Low Cost Ideas to Help Improve Teacher-Led Trips

Let’s face it, if budget was no issue then every school group would have a facilitator with them but budgets are tight across the board. Education departments often rely on a small team and may not be able to be present at every session. Schools are increasingly looking for free or reduced cost trips due to budget cuts and fear of putting financial pressure on parents.

To help everyone concerned with this tricky problem I have put together a few ideas as to how to help the teacher-led trip go more smoothly.

 Hold a Teacher Tea Party!

Hold a Teacher Tea Party!

1.       Hold a Teacher Tea Party! This idea is from the Turner Contemporary in Margate (https://www.turnercontemporary.org/). As well as having an excellent and informative website this gallery hosts tea parties for teachers to visit and check out the most recent installations. This is a lovely and sociable way of dealing with a constantly changing exhibition. The time and cost behind creating paper based resources to support each set of works could weigh an education department down. The benefits that come with face to face communication and demonstration are almost endless. Teachers can leave the session with a clear idea as to the resources available and how they can use them.

2.       Create routes around the venue focusing on developing a specific skill. If you have the resources available this can be turned into an illustrated downloadable pdf for everyone to use. In the British Museum (http://www.britishmuseum.org/) these packs are often available to teachers under themes such as ‘Romans’ or ‘Greeks’. There is space here to get creative and challenge visitors to look at exhibits through new eyes. ‘Colour Theory’, ‘Construction Techniques’, ‘Rebellion’ are all examples of themes that could work across different media or artefacts. For each artefact or group of artefacts you could include some suggested activities or discussion points.

a.       Make up a conversation between to people in the painting.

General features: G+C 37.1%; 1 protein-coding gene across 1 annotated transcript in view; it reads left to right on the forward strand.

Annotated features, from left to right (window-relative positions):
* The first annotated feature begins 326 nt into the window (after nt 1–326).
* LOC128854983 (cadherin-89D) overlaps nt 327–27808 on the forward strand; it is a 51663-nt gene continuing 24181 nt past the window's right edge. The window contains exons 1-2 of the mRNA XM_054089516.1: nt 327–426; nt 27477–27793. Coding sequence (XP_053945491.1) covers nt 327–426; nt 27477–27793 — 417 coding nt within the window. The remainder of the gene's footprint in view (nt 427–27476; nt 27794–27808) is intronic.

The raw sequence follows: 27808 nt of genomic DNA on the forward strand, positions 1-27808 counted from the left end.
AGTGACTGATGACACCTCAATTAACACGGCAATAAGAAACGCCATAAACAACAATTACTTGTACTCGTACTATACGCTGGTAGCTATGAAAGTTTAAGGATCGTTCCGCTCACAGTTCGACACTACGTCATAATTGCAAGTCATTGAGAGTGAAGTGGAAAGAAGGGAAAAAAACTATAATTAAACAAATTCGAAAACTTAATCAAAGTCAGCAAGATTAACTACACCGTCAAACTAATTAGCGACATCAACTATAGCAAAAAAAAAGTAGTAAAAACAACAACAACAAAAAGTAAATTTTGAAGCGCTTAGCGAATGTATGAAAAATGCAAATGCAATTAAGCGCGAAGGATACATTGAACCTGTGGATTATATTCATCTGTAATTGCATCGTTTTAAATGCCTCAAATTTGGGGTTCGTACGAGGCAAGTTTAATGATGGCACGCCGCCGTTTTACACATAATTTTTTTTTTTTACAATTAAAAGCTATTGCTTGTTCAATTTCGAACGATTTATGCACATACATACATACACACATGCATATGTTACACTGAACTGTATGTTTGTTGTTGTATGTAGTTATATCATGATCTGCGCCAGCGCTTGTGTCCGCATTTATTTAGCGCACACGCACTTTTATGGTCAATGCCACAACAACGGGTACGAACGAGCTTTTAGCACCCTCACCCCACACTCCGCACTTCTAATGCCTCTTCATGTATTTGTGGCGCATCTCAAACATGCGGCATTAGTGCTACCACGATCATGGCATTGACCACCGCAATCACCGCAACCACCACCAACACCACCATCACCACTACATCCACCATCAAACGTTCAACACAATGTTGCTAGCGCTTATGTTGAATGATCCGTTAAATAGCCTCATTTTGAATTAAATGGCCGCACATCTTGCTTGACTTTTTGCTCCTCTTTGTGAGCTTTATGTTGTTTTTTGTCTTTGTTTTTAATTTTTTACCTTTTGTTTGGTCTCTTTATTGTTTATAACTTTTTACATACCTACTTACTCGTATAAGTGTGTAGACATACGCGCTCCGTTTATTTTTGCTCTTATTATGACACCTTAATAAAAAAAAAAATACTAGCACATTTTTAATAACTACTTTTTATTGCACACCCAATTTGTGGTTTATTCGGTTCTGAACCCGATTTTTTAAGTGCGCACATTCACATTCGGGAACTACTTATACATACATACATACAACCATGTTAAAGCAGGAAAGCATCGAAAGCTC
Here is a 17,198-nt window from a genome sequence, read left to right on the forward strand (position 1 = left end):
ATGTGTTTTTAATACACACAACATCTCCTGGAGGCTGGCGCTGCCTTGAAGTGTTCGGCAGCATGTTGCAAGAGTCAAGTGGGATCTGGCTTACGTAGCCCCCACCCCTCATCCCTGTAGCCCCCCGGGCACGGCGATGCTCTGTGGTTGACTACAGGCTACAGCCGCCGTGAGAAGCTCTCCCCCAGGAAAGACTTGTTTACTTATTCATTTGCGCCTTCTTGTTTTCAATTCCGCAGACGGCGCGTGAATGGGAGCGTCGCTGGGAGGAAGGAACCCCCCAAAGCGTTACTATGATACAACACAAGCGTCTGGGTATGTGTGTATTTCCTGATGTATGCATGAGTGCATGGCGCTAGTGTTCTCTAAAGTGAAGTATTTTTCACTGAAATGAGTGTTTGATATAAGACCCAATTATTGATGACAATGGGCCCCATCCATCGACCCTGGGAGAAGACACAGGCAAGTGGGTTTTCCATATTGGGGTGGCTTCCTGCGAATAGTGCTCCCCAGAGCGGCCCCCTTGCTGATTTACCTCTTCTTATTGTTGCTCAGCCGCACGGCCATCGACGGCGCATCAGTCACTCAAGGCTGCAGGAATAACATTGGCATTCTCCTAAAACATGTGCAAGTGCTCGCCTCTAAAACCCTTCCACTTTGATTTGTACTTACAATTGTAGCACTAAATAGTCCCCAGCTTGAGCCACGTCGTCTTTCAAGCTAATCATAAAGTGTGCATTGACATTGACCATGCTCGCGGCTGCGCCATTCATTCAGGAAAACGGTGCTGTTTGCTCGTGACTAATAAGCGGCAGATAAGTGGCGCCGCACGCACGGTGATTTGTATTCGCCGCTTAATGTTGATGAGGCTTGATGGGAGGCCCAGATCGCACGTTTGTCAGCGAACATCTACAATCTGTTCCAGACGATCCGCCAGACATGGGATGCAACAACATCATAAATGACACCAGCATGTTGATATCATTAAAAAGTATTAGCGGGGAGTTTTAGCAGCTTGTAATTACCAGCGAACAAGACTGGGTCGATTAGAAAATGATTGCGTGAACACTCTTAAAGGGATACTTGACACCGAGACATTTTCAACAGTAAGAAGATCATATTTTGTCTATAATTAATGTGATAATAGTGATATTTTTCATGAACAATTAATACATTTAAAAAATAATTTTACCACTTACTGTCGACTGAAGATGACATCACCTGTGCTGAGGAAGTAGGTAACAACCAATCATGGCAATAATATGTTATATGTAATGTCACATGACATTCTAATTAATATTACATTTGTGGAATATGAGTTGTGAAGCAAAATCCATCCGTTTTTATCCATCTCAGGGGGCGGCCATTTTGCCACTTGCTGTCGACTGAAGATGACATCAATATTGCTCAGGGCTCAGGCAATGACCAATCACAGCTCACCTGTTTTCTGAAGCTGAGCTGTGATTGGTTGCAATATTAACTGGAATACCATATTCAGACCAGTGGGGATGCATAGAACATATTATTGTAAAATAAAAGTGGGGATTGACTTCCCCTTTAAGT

b.       Hot-Spotting – individual pupils imagine they are a key figure and the rest of the group gives them questions to answer.

c.       Sketch a specific detail.

d.       Analyse/Evaluate the impact this invention would have had on society/working class/individuals.

e.       Spot the difference/similarities.

f.        Write a poem/story.

g.     For more ideas check out my blog (5 tips to engage students on a school trip)

3.       Put any of the resources that you have in hard-copy into an easily accessible location on the internet. On a trip I had organised I found a teacher on the train showing his group the artefacts that they were going to keep their eyes out for when they got there. The group was more engaged because they had a good sense of what they were trying to find. The journey to the trip was also more engaging and informative which meant that the pupils were ready to learn as soon as they got there. The teachers also did not have to be weighed down by piles of booklets and photocopying.

4.       Space and suggestions for consolidation or collaboration at the end of the trip. A space large enough for a class to sit together and also move around. As with 2 you could provide themes or discussion questions to get the groups started. Download my Challenge Measure using the link below to check the questions you are asking are challenging enough.

5.       Create a Class Box – include resources that might make the session run more smoothly such as clipboards, paper and pens. You could also include artefacts, or copies, for the pupils to experience first-hand. Costumes could also make the session more engaging. Blackburn Museum and Art Gallery offer these on loan for schools to use back in the classroom too! (http://blackburnmuseum.org.uk/learning/loan-boxes/)

6. Join my free online museum educators' support group on Facebook. https://www.facebook.com/groups/ExceptionalMuseumEducatorsClub/. This is a supportive community where I offer support and ideas for educators on a budget.